“You can’t not tell me.”
Alice presses her lips together.
My heart drums in my throat and neck. “Why are you being so mean? Why won’t you tell me?”
“Because I can’t. I just can’t.”
Something horrible happens to my insides when she says that. Best friends shouldn’t have secrets. At least, not from each other. Best friends tell each other everything. Like we always have.
Suddenly, I hate Alice Dawson. I hate her because she isn’t telling me something. I hate her because she’s pretty and doesn’t wear glasses or have frizzy red hair or epilepsy. I hate her so much I can barely breathe.
I accuse her of being two-faced—the ultimate insult—and we start screaming at each other. Alice marches off toward the next stile and it’s as much as I can do to keep up with her. We’re arguing the whole time: me hurling insults at Alice’s back, Alice stopping every so often to glare at me over her shoulder and lobbing them straight back. By the time we reach the crossing, we’re running out of horrible things to say to each other.
We’ve had rows before, where one or the other of us has stormed off—usually me, to be honest—but we’ve always made up in the end. Even after the really bad one we had last month. This time seems different. More final.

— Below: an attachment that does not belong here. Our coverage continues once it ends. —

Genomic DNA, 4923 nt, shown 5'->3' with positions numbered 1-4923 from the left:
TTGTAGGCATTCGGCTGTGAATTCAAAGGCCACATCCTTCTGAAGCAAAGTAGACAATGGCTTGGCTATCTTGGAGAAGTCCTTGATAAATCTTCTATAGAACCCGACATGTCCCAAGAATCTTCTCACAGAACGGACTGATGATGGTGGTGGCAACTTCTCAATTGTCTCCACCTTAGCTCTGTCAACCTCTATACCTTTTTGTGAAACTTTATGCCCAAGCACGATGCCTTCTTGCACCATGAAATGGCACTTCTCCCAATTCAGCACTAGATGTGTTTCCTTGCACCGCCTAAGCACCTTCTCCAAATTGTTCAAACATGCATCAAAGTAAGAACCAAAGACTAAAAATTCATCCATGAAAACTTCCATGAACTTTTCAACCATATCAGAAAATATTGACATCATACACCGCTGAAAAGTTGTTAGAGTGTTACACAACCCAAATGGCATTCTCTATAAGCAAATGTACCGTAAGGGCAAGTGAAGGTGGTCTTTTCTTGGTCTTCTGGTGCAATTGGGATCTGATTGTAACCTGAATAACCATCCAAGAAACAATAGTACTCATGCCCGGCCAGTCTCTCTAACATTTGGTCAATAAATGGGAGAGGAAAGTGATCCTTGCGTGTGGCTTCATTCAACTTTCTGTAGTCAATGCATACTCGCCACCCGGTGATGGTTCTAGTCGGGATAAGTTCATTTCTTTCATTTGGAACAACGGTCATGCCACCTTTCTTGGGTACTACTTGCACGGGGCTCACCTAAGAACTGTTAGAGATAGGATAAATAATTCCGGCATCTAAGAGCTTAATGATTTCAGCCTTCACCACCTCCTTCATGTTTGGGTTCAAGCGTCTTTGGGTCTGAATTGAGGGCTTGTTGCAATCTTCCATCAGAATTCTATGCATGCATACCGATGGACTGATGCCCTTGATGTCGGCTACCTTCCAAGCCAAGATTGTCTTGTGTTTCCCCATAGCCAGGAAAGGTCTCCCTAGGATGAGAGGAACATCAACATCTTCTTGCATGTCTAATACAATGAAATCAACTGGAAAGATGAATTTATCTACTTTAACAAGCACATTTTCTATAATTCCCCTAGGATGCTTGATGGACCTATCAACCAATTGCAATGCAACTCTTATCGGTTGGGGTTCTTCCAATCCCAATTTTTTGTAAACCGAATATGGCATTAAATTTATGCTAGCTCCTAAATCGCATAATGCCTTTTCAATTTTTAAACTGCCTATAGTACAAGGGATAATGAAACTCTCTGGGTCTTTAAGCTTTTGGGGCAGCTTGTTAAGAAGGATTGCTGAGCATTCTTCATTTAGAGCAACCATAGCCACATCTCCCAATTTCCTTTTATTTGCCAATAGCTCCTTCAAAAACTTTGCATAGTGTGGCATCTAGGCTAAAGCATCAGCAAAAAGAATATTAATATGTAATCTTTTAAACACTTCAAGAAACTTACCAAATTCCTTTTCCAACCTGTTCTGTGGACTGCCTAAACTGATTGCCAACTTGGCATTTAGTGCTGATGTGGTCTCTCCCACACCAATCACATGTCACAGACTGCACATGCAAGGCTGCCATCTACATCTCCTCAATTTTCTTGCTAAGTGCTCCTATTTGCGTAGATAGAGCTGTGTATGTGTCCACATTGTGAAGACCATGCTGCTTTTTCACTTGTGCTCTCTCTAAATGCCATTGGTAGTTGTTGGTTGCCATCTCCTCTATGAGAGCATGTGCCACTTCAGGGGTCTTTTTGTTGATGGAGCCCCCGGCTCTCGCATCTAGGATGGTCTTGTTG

And that’s when everything starts to shimmer. When the clear blue of the sky and the vivid greens of the grass and trees collide in a messy blur and the only sound in my ears is the vibration of the track. The crescendo of that long metallic note filling my head with unbearable noise.
The next thing I know, I’m sitting in a puddle of wee by the side of the track and a train has stopped. But trains never stop here. It’s the middle of a field.
I’m feeling all groggy. Where’s Alice? What’s happened?
Then I see one of the sleeves of her denim jacket, caught up in the branches of a bush. Only . . . only it’s not just a sleeve.
Hot bile rushes out of my mouth and everything goes black.
Wednesday, March 13, 2019
Something in the room has changed. Maybe it’s the news presenter’s tone of voice. That serious one they use when something awful has happened. Or maybe it’s the words themselves that force their way through whatever filters have been working in my head.
My shoulders stiffen. A fatal accident on a railway crossing. A young girl.
Her face flashes up in the corner of the screen before I have a chance to look away. A cheeky little smile. Dimples in her cheeks. She was only eleven. Two years younger than Alice. Her name is Elodie. Was Elodie. Such a pretty name.